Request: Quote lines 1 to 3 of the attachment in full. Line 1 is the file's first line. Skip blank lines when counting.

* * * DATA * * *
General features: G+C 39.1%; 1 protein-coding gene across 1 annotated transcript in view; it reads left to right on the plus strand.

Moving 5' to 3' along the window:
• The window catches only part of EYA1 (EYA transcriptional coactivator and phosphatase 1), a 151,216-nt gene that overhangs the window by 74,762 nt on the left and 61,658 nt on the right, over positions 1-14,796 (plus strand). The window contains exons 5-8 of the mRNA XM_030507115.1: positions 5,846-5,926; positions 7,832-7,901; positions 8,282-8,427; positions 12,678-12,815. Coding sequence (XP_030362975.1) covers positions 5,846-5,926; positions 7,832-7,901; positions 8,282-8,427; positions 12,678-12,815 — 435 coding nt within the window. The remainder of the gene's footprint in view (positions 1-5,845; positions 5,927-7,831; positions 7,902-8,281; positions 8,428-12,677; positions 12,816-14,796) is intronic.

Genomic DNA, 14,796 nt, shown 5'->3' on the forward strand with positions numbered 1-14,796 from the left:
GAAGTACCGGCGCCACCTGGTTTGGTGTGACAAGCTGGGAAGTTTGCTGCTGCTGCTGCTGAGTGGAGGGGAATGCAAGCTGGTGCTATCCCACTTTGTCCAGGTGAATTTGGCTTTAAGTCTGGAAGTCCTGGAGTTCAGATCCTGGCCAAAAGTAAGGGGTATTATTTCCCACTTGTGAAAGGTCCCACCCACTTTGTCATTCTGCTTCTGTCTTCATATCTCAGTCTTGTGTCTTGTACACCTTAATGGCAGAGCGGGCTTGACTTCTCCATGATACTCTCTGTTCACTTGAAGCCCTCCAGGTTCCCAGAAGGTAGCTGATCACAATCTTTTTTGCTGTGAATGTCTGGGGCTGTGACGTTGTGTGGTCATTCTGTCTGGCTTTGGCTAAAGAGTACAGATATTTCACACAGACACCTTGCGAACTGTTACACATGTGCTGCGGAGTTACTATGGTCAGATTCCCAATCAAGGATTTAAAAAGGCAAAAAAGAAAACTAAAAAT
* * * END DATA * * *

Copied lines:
General features: G+C 39.1%; 1 protein-coding gene across 1 annotated transcript in view; it reads left to right on the plus strand.

Moving 5' to 3' along the window:
• The window catches only part of EYA1 (EYA transcriptional coactivator and phosphatase 1), a 151,216-nt gene that overhangs the window by 74,762 nt on the left and 61,658 nt on the right, over positions 1-14,796 (plus strand). The window contains exons 5-8 of the mRNA XM_030507115.1: positions 5,846-5,926; positions 7,832-7,901; positions 8,282-8,427; positions 12,678-12,815. Coding sequence (XP_030362975.1) covers positions 5,846-5,926; positions 7,832-7,901; positions 8,282-8,427; positions 12,678-12,815 — 435 coding nt within the window. The remainder of the gene's footprint in view (positions 1-5,845; positions 5,927-7,831; positions 7,902-8,281; positions 8,428-12,677; positions 12,816-14,796) is intronic.